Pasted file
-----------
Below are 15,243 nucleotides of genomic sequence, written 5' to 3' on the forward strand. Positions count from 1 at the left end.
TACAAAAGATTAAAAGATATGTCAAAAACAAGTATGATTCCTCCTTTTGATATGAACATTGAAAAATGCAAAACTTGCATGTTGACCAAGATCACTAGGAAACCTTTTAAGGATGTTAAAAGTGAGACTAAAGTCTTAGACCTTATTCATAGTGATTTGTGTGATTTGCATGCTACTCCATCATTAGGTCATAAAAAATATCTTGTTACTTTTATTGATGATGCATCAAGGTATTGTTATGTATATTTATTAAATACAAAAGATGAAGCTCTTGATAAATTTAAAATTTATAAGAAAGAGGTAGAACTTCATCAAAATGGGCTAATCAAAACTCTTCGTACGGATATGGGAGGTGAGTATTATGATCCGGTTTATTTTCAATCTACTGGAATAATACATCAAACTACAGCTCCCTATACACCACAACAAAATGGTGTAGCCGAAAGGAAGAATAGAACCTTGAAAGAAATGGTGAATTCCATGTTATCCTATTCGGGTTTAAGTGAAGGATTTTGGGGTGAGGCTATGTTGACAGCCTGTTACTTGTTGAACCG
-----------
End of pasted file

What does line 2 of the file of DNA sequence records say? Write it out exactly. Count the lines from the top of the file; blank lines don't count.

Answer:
TACAAAAGATTAAAAGATATGTCAAAAACAAGTATGATTCCTCCTTTTGATATGAACATTGAAAAATGCAAAACTTGCATGTTGACCAAGATCACTAGGAAACCTTTTAAGGATGTTAAAAGTGAGACTAAAGTCTTAGACCTTATTCATAGTGATTTGTGTGATTTGCATGCTACTCCATCATTAGGTCATAAAAAATATCTTGTTACTTTTATTGATGATGCATCAAGGTATTGTTATGTATATTTATTAAATACAAAAGATGAAGCTCTTGATAAATTTAAAATTTATAAGAAAGAGGTAGAACTTCATCAAAATGGGCTAATCAAAACTCTTCGTACGGATATGGGAGGTGAGTATTATGATCCGGTTTATTTTCAATCTACTGGAATAATACATCAAACTACAGCTCCCTATACACCACAACAAAATGGTGTAGCCGAAAGGAAGAATAGAACCTTGAAAGAAATGGTGAATTCCATGTTATCCTATTCGGGTTTAAGTGAAGGATTTTGGGGTGAGGCTATGTTGACAGCCTGTTACTTGTTGAACCG